As the specialist here, you’ll most likely get carte blanche on this one, plus you’ll be inheriting these students within years – or even months. What is it that you want them to know? There are various models you can use, the vocab-heavy, the grammar-focused, the cultural awakening, etc.
My recommendation is to focus on language learning skills. The ability to understand patterns, sentence structure and use of written accents will give students a greater understanding of how language works than asking the location of la gare. Perhaps most importantly, get them talking: they won’t have developed their early teen awkwardness and you’ll be amazed at their ability to pick up spoken language.
4 Link up the curriculums
Content-wise, you could go down the traditional MFL-examined topics and get in an extra year in advance. Taking that route, however, you’ll most likely end up boring them to death as you explain how to give an opinion about what is found in their pencil case. Instead, coordinate with the class teacher. What are they learning about in their topic lessons? At our campus last term, we taught about the rainforest (pronunciation, word order and gender). This term, we’re reading Michael Morpurgo’s Gentle Giant in Spanish. We’re focusing on pronunciation and reading aloud. This takes longer to prepare, but they’ve loved it. They’re already knowledgeable on the subject and therefore access it much quicker.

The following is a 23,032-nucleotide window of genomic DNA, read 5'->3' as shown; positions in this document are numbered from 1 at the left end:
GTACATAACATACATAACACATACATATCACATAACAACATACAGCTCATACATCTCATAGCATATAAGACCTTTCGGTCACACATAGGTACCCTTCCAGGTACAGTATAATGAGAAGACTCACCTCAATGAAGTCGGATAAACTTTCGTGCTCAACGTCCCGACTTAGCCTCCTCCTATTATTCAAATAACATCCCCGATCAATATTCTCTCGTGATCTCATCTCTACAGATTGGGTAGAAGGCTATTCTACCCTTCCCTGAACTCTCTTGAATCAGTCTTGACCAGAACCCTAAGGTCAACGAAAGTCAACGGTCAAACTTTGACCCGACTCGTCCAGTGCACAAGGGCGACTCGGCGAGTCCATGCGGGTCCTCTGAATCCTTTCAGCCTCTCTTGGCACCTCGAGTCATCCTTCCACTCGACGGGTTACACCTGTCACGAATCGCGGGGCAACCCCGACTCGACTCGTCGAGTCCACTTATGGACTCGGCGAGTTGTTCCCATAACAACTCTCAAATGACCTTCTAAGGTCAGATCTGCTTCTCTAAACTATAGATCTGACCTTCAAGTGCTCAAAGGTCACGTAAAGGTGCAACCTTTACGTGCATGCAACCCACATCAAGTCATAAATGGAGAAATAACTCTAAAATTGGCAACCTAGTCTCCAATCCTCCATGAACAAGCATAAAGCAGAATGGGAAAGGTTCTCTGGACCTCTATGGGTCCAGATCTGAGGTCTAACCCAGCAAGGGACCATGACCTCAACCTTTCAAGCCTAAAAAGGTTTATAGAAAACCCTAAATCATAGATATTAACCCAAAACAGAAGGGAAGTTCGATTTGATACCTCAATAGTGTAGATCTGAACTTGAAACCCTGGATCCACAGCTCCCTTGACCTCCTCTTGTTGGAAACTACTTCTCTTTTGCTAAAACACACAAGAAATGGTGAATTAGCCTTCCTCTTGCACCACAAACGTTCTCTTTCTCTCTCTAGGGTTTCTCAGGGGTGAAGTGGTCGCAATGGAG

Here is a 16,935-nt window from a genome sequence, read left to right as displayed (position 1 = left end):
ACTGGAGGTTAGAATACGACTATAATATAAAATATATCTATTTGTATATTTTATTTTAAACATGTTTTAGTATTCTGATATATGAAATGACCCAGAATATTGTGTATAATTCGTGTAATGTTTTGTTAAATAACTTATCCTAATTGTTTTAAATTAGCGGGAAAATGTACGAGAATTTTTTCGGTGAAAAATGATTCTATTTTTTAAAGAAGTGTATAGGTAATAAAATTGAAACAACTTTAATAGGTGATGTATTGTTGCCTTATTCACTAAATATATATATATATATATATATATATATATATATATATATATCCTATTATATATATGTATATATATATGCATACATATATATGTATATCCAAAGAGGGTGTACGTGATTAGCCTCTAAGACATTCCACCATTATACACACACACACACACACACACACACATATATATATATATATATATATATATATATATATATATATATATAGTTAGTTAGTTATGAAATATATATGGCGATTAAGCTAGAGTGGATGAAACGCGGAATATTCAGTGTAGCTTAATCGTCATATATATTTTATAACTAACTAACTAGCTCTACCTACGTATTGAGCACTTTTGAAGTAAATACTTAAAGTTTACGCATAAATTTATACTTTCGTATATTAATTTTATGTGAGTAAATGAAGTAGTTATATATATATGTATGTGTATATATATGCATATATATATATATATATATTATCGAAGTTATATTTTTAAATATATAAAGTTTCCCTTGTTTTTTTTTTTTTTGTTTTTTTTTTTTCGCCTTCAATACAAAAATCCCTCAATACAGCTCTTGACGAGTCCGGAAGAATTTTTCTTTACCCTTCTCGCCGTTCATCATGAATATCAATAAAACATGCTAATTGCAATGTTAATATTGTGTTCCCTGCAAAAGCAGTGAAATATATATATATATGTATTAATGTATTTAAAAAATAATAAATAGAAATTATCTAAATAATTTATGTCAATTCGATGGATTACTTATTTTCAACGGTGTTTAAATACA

5 Teach them and learn